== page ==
No Chicken Little Here

Monday, February 9th, 2009

I’d like to mention today this article I found on-line in the Danish Christian newspaper, Kristeligt Dagblad, entitled While we wait for catastrophe . . .

That’s right, after that attempt to find some humor last time – Somali piracy = “defense of food for Somali children,” ha-ha anybody? – we’re back now to some more doom-and-gloom. But at least this is unexpected and even interesting doom-and-gloom (I hope), for here the presumably Christian staff-writer for the Kristeligt Dagblad, Lars Henriksen, has a little surprise in store for us coming straight out of Heaven: an asteroid!

Yes, adding to everything else we all have to worry about these days, this article discusses the prospect of the Earth being hit by a high-speed humongous rock from space. After all, this has happened before; some scientists now think such an impact, occurring about 65 million years ago, was what wiped out the dinosaurs as well as leaving a crater in Mexico 900 meters deep and 180 kilometers wide. It even happened again a little over 100 years ago, when Siberia was hit in 1908 by a 50-meter-wide asteroid which devastated 2,000 square kilometers of woodland. “Experts” quoted by Henriksen estimate that there is a 10% chance of something like that happening again within this century, and naturally there is no way to ensure that it would again occur in a relatively depopulated area.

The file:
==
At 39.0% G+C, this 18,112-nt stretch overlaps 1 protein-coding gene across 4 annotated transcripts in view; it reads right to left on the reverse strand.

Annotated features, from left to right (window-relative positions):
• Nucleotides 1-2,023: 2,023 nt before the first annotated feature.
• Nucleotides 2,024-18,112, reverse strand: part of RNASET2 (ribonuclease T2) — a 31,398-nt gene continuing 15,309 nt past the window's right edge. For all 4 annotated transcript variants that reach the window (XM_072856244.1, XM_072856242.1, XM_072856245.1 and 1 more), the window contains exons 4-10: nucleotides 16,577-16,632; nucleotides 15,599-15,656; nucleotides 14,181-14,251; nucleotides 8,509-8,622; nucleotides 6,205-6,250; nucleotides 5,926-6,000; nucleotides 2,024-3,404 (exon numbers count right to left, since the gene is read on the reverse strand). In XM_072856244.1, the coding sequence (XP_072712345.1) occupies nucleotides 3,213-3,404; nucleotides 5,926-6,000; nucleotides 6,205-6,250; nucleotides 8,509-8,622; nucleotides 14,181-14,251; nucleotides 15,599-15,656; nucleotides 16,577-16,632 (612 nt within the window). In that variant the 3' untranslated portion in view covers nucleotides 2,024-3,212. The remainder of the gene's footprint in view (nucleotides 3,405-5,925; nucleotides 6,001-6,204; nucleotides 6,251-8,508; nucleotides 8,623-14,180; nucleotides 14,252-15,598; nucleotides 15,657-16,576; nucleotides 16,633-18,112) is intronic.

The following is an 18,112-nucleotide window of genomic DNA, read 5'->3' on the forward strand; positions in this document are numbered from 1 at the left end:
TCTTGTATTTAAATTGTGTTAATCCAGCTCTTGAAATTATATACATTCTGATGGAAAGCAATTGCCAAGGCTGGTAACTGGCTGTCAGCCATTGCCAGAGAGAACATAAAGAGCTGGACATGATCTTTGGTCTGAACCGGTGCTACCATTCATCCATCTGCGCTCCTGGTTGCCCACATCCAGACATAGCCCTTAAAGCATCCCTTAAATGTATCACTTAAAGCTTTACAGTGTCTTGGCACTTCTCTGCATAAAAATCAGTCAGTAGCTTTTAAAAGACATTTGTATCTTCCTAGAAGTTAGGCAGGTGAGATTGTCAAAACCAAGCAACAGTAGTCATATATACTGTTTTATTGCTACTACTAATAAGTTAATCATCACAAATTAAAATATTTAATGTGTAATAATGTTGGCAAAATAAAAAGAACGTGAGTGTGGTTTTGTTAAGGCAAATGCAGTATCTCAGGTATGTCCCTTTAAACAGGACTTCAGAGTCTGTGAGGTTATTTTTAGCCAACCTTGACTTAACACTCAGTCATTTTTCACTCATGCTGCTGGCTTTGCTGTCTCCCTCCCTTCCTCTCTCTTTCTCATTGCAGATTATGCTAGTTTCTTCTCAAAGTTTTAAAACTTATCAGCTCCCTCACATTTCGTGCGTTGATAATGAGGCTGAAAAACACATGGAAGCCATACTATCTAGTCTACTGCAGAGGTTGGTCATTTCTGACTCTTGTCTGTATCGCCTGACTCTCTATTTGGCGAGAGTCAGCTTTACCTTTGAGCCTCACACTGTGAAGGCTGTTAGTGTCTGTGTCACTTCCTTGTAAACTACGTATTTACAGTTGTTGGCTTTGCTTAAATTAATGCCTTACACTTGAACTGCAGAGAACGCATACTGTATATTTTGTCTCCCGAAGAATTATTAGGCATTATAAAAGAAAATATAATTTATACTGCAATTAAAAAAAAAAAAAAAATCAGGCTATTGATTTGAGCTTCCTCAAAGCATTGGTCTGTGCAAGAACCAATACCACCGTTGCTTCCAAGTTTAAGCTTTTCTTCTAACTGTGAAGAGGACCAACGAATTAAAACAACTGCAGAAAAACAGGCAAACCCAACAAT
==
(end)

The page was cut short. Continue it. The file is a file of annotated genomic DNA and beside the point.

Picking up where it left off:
But there is also a silver-lining to report here, of a sort, namely that the University of Hawaii put into operation last December a new telescope designed to locate those asteroids in the Earth’s general neighborhood which are greater than a kilometer in diameter. (There are said to be about 1,000 of these; remember the devastation that that mere fifty-meter rock wrought in Siberia.) And it is now building a further three telescopes – cost: $100 million, but these days that doesn’t matter if it creates jobs – which, collectively with that first one, should be able to keep track of all but the very-smallest.

Then the question arises of what do we do if/when these telescopes one day detect some asteroid coming on a collision-course. (more…)

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